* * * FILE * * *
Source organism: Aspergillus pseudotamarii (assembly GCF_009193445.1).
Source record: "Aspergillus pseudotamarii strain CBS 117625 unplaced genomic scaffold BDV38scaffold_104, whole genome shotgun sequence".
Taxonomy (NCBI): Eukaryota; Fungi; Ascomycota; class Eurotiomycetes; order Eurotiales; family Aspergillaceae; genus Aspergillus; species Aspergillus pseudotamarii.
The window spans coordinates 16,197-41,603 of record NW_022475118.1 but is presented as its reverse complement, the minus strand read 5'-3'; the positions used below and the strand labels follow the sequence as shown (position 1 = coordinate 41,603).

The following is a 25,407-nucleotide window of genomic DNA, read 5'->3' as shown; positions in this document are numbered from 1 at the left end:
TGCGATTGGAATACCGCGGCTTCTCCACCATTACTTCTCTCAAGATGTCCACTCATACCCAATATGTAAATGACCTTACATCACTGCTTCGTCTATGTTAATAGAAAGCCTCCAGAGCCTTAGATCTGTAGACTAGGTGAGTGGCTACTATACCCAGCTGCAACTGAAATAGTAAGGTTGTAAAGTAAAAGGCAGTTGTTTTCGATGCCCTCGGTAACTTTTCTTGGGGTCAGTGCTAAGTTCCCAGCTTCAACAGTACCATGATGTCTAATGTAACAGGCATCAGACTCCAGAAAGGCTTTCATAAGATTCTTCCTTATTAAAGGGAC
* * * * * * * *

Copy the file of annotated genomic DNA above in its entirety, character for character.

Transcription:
Source organism: Aspergillus pseudotamarii (assembly GCF_009193445.1).
Source record: "Aspergillus pseudotamarii strain CBS 117625 unplaced genomic scaffold BDV38scaffold_104, whole genome shotgun sequence".
Taxonomy (NCBI): Eukaryota; Fungi; Ascomycota; class Eurotiomycetes; order Eurotiales; family Aspergillaceae; genus Aspergillus; species Aspergillus pseudotamarii.
The window spans coordinates 16,197-41,603 of record NW_022475118.1 but is presented as its reverse complement, the minus strand read 5'-3'; the positions used below and the strand labels follow the sequence as shown (position 1 = coordinate 41,603).

The following is a 25,407-nucleotide window of genomic DNA, read 5'->3' as shown; positions in this document are numbered from 1 at the left end:
TGCGATTGGAATACCGCGGCTTCTCCACCATTACTTCTCTCAAGATGTCCACTCATACCCAATATGTAAATGACCTTACATCACTGCTTCGTCTATGTTAATAGAAAGCCTCCAGAGCCTTAGATCTGTAGACTAGGTGAGTGGCTACTATACCCAGCTGCAACTGAAATAGTAAGGTTGTAAAGTAAAAGGCAGTTGTTTTCGATGCCCTCGGTAACTTTTCTTGGGGTCAGTGCTAAGTTCCCAGCTTCAACAGTACCATGATGTCTAATGTAACAGGCATCAGACTCCAGAAAGGCTTTCATAAGATTCTTCCTTATTAAAGGGAC